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Frozen North Korean funds released from Macau bank

HONG KONG (Reuters) - An end to the deadlock stalling a nuclear disarmament deal with Pyongyang came into sight on Thursday after North Korean funds long frozen in a Macau bank were released.

North Korean leader Kim Jong-il (R), flanked by Chief Secretary of the North Phyongyang Provincial Committee of the Workers' Party of Korea Kim Phyong-hae, inspects at the Sinam cooperative farm in Ryongchon county in North Korea, in this undated photo released by Korea News Service in Tokyo June 8, 2007. REUTERS/Korea News Service

“Basically all of it has been transferred ... For Macau, this incident has come to a conclusion,” the Chinese-controlled territory’s government said in a statement.

It said Banco Delta Asia had remitted more than $20 million from dozens of accounts following instructions from several dozen clients in the reclusive communist state.

North Korea has refused to honor a February agreement to begin shutting its Yongbyon nuclear reactor and source of material for atomic weapons until some $25 million at Macau’s Banco Delta Asia are released through normal banking channels.

“The ball is in North Korea’s court and we have to see whether it will promptly implement the first-phase measures agreed on February 13 in Beijing,” said a diplomatic source in Tokyo after news of the funds transfer.

The money was blocked after the United States blacklisted Banco Delta Asia, accusing it of laundering illicit funds for communist North Korea.

Banks had balked at acting as a conduit for the money to be returned to North Korea because of the stigma attached to holding Pyongyang’s assets.

Japan’s Kyodo news agency, citing Macau financial authorities, said the funds were expected to be transferred through the New York branch of the Federal Reserve and Russia’s central bank to a Russian bank where North Korea holds accounts.

Russia said Wednesday it would allow one of its banks to transfer the funds if Washington gave written guarantees it would not fall foul of U.S. sanctions against North Korea.

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Macau Secretary for Economy and Finance Francis Tam told reporters he could not disclose where the money was sent.

Russian Deputy Foreign Minister Alexander Losyukov said the funds were being transferred to “a Russian bank in the Far East,” Interfax reported, after getting firm guarantees from the United States removing the threat of sanctions against the Russian bank involved.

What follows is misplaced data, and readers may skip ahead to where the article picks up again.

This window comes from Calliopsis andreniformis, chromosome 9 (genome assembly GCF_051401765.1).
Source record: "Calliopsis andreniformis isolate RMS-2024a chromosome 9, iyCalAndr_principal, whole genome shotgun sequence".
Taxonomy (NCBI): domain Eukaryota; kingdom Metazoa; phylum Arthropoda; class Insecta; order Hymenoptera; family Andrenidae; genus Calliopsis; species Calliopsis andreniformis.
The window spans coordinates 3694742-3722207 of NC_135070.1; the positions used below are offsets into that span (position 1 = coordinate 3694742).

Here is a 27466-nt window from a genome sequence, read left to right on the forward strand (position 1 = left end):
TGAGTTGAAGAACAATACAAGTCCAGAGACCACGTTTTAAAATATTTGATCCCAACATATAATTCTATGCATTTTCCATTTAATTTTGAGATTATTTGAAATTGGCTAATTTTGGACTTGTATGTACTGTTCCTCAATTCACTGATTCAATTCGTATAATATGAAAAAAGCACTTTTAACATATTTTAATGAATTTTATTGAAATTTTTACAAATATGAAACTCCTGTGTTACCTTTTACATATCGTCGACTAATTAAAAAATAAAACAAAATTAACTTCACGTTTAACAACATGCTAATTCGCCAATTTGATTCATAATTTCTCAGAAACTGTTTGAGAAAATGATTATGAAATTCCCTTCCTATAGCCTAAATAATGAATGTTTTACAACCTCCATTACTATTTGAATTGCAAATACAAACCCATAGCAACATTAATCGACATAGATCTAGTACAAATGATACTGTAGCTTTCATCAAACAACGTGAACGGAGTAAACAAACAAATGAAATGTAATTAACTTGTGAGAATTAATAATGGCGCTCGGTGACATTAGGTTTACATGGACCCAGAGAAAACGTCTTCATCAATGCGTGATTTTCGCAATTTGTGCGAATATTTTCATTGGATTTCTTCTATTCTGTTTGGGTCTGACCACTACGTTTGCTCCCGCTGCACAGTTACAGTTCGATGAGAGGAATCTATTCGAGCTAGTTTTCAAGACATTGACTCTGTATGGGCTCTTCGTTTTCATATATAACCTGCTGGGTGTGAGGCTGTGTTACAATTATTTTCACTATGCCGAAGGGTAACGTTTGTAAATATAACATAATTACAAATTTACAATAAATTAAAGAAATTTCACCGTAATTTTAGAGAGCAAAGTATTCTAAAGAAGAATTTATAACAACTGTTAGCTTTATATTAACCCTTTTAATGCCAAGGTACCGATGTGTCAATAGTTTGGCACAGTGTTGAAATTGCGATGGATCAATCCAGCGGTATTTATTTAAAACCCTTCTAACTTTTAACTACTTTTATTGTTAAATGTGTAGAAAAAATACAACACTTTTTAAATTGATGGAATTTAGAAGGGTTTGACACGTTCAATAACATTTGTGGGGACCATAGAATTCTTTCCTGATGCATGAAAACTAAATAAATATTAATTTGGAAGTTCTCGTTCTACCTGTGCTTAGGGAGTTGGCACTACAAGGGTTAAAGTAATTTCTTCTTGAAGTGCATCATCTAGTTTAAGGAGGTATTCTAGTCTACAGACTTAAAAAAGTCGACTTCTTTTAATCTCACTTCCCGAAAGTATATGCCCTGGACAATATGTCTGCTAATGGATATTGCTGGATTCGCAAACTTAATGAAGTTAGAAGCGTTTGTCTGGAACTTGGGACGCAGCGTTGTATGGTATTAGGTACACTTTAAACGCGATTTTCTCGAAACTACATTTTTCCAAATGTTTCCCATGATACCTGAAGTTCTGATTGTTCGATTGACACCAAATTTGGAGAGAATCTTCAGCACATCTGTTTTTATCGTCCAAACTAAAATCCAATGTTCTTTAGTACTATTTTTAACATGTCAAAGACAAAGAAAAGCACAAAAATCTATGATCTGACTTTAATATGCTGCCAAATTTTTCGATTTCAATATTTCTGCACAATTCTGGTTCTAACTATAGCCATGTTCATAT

“The guarantees were in writing and move our bank out of the way of any possible American sanctions,” he said.

The unblocking of the money would in effect allow impoverished North Korea -- which conducted its first nuclear test last year -- back into the international banking system from which it is currently ostracized



Under the February agreement struck by the two Koreas, the United States, China, Russia and Japan, Pyongyang is slated to get 50,000 tonnes of heavy fuel oil -- or its equivalent -- once it completes initial steps, including shutting down Yongbyon.

During the next phase of the pact, which includes making a complete declaration of all its nuclear programs and disabling all its nuclear facilities, North Korea will get economic, energy and humanitarian aid up to the equivalent of a further 950,000 tonnes of heavy fuel oil.

China, which chairs the six-country talks on unwinding North Korea’s nuclear arms program, said earlier it was willing to resume negotiations if all parties agreed to do so.

The diplomatic source in Tokyo said the six parties might have to discuss more details about the first-phase steps, such as the verification role of the United Nations’ International Atomic Energy Agency.

U.S. officials said they were not yet able to confirm the transfer had gone through but stressed that they were eager to resume six-party talks.

“Should these transactions be completed, we would hope the North Korean government would live up to its obligations under the February 13 agreement,” said State Department spokesman Sean McCormack.

Assistant Secretary of State Christopher Hill, the top U.S. negotiator in the six-party process, will visit China, Japan and South Korea next week after attending a conference in Mongolia this weekend, the State Department said.

Additional reporting by George Nishiyama in Tokyo, Rhee So-eui in Seoul, Edwin Chan, John Ruwitch and Tan Ee Lyn in Hong Kong, Lindsay Beck in Beijing and Arshad Mohammed in Washington